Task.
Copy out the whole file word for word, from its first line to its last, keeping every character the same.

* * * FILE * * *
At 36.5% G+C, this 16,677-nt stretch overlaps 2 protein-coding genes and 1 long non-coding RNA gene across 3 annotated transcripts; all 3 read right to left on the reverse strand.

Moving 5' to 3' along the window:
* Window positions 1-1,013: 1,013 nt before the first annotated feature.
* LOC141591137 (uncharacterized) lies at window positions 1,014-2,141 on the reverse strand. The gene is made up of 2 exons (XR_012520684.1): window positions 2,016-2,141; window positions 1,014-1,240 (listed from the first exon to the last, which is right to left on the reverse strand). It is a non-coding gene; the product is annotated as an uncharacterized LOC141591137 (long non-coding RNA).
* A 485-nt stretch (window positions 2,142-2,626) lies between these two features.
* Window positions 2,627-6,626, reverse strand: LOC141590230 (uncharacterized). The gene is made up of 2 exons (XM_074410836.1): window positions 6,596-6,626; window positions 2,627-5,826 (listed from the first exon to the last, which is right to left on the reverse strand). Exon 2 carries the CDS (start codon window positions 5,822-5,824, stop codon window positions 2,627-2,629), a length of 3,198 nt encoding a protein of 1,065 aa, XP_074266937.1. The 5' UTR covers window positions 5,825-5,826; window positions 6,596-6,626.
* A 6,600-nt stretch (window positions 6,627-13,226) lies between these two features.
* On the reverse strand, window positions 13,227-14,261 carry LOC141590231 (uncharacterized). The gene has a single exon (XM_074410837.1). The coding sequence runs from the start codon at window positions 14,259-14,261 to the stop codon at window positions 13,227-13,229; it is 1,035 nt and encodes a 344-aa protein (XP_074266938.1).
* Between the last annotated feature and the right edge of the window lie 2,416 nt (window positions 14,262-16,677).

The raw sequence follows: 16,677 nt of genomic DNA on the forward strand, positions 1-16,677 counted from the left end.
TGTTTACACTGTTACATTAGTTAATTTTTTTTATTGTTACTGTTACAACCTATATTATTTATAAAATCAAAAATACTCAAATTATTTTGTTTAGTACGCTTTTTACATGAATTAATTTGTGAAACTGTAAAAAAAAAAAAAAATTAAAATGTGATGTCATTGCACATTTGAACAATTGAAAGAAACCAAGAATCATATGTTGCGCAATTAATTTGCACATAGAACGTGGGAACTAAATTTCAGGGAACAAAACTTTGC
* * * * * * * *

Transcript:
At 36.5% G+C, this 16,677-nt stretch overlaps 2 protein-coding genes and 1 long non-coding RNA gene across 3 annotated transcripts; all 3 read right to left on the reverse strand.

Moving 5' to 3' along the window:
* Window positions 1-1,013: 1,013 nt before the first annotated feature.
* LOC141591137 (uncharacterized) lies at window positions 1,014-2,141 on the reverse strand. The gene is made up of 2 exons (XR_012520684.1): window positions 2,016-2,141; window positions 1,014-1,240 (listed from the first exon to the last, which is right to left on the reverse strand). It is a non-coding gene; the product is annotated as an uncharacterized LOC141591137 (long non-coding RNA).
* A 485-nt stretch (window positions 2,142-2,626) lies between these two features.
* Window positions 2,627-6,626, reverse strand: LOC141590230 (uncharacterized). The gene is made up of 2 exons (XM_074410836.1): window positions 6,596-6,626; window positions 2,627-5,826 (listed from the first exon to the last, which is right to left on the reverse strand). Exon 2 carries the CDS (start codon window positions 5,822-5,824, stop codon window positions 2,627-2,629), a length of 3,198 nt encoding a protein of 1,065 aa, XP_074266937.1. The 5' UTR covers window positions 5,825-5,826; window positions 6,596-6,626.
* A 6,600-nt stretch (window positions 6,627-13,226) lies between these two features.
* On the reverse strand, window positions 13,227-14,261 carry LOC141590231 (uncharacterized). The gene has a single exon (XM_074410837.1). The coding sequence runs from the start codon at window positions 14,259-14,261 to the stop codon at window positions 13,227-13,229; it is 1,035 nt and encodes a 344-aa protein (XP_074266938.1).
* Between the last annotated feature and the right edge of the window lie 2,416 nt (window positions 14,262-16,677).

The raw sequence follows: 16,677 nt of genomic DNA on the forward strand, positions 1-16,677 counted from the left end.
TGTTTACACTGTTACATTAGTTAATTTTTTTTATTGTTACTGTTACAACCTATATTATTTATAAAATCAAAAATACTCAAATTATTTTGTTTAGTACGCTTTTTACATGAATTAATTTGTGAAACTGTAAAAAAAAAAAAAAATTAAAATGTGATGTCATTGCACATTTGAACAATTGAAAGAAACCAAGAATCATATGTTGCGCAATTAATTTGCACATAGAACGTGGGAACTAAATTTCAGGGAACAAAACTTTGC